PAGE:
The proposed ordinance is being advanced to meet the Florida Springs and Aquifer Protection Act requirement for jurisdictions within an impaired springshed. This proposed ordinance follows the Florida Department of Environmental Protection’s Model Ordinance for Urban Fertilizer Application and implements existing industry accepted Best Management Practices for the application of fertilizer to urban lawns.

More than 100 Florida wildfires scorch state, a sign of how dry we are

Last year Florida was waterlogged. This year Florida is on fire.

More than 100 active wildfires are burning across the state right now, according to the Florida Forest Service. Twenty-five of them are scorching more than 100 acres each.

"We're usually not this active this early in the season," the service's assistant fire chief, Ralph Crawford, said Monday.

Since February, wildfires have swept across 68,000 acres of the state, Crawford said, noting that that amount is higher than the average acreage burned over the past five years.

"And we're just barely into April," he added. "Usually May is our busiest month."

Heavy rains north of Gainesville last week helped tamp down the wildfire threat in North Florida, said Florida's state climatologist, David Zierden. But south of Gainesville remains so dry that most of the peninsula is classified as being in a moderate drought, while southwest Florida is classified as facing extreme drought conditions.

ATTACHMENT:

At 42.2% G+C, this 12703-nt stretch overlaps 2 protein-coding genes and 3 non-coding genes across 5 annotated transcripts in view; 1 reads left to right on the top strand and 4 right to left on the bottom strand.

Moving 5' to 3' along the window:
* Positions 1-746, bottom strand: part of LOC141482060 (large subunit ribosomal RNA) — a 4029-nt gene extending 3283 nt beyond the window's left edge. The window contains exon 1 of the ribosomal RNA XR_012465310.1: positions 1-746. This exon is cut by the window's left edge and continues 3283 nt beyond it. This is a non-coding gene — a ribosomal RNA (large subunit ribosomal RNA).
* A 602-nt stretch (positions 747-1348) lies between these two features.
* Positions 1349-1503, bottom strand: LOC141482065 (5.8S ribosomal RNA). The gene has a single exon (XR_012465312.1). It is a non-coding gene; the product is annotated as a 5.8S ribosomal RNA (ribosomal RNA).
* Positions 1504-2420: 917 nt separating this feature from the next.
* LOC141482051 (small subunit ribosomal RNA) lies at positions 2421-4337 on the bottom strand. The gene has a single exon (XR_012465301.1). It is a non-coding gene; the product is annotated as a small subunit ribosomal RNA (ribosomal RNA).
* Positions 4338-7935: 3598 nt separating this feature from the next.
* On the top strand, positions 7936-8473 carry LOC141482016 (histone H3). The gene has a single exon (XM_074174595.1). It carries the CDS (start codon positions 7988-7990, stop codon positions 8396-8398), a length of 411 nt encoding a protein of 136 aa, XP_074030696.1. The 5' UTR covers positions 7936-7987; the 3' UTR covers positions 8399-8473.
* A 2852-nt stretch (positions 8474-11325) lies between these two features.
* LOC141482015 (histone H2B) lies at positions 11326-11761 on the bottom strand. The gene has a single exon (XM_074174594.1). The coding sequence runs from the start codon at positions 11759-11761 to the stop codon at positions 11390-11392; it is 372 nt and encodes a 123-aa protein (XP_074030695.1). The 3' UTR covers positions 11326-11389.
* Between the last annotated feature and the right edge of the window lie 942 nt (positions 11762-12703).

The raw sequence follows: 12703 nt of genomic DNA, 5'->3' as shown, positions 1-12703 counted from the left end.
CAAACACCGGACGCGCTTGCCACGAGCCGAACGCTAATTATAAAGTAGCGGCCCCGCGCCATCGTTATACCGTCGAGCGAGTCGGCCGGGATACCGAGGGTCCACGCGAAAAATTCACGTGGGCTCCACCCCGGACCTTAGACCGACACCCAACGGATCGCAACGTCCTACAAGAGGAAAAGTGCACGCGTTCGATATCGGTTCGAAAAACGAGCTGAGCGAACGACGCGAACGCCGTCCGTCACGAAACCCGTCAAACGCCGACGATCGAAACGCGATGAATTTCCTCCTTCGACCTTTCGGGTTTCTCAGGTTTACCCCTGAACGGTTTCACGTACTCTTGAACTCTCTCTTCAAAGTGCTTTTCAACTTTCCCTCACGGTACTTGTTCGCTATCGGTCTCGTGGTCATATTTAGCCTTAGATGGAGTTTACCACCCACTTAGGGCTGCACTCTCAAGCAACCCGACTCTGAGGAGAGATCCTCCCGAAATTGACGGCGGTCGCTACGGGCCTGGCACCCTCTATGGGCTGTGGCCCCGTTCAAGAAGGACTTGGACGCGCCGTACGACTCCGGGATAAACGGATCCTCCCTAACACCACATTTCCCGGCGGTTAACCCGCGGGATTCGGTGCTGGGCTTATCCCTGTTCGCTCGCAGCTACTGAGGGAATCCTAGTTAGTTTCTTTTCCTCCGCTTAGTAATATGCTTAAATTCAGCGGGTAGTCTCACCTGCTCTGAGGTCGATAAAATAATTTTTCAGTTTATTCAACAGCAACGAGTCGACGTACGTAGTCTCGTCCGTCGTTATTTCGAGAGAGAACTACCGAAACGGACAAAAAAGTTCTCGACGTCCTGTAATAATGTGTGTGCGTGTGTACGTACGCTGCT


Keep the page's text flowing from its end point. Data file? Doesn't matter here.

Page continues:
With no rain forecast for at least another week, "it's going to get worse before it gets better," Zierden predicted.

Lake looks to preserve waterways with fertilizer regulations

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In an effort to preserve wetlands, Lake County commissioners are considering whether to enforce tougher rules for homeowners whose lawn fertilizer is being washed into rivers and lakes.

If approved, Lake would become the second Central Florida county to enact stricter fertilizing rules this year. Seminole enacted a similar ordinance in February. Commissioners voted this week to advertise a public hearing April 18 to get input from residents on the proposed measure.

The new rules, planned to take effect July 1, would create a no-fertilizing buffer around waterways and ban products containing nitrogen and phosphorous during heavy-rain warnings. Rainfall causes the chemicals to wash into lakes and streams, spurring algae growth that chokes out plants and leaves an unsightly green sheen.

Supreme Court will not pause Obama WOTUS rule

The Supreme Court will not pause a case concerning the Obama administration’s Waters of the U.S. Rule in a blow to the Trump administration. The justices’ decision came with no explanation.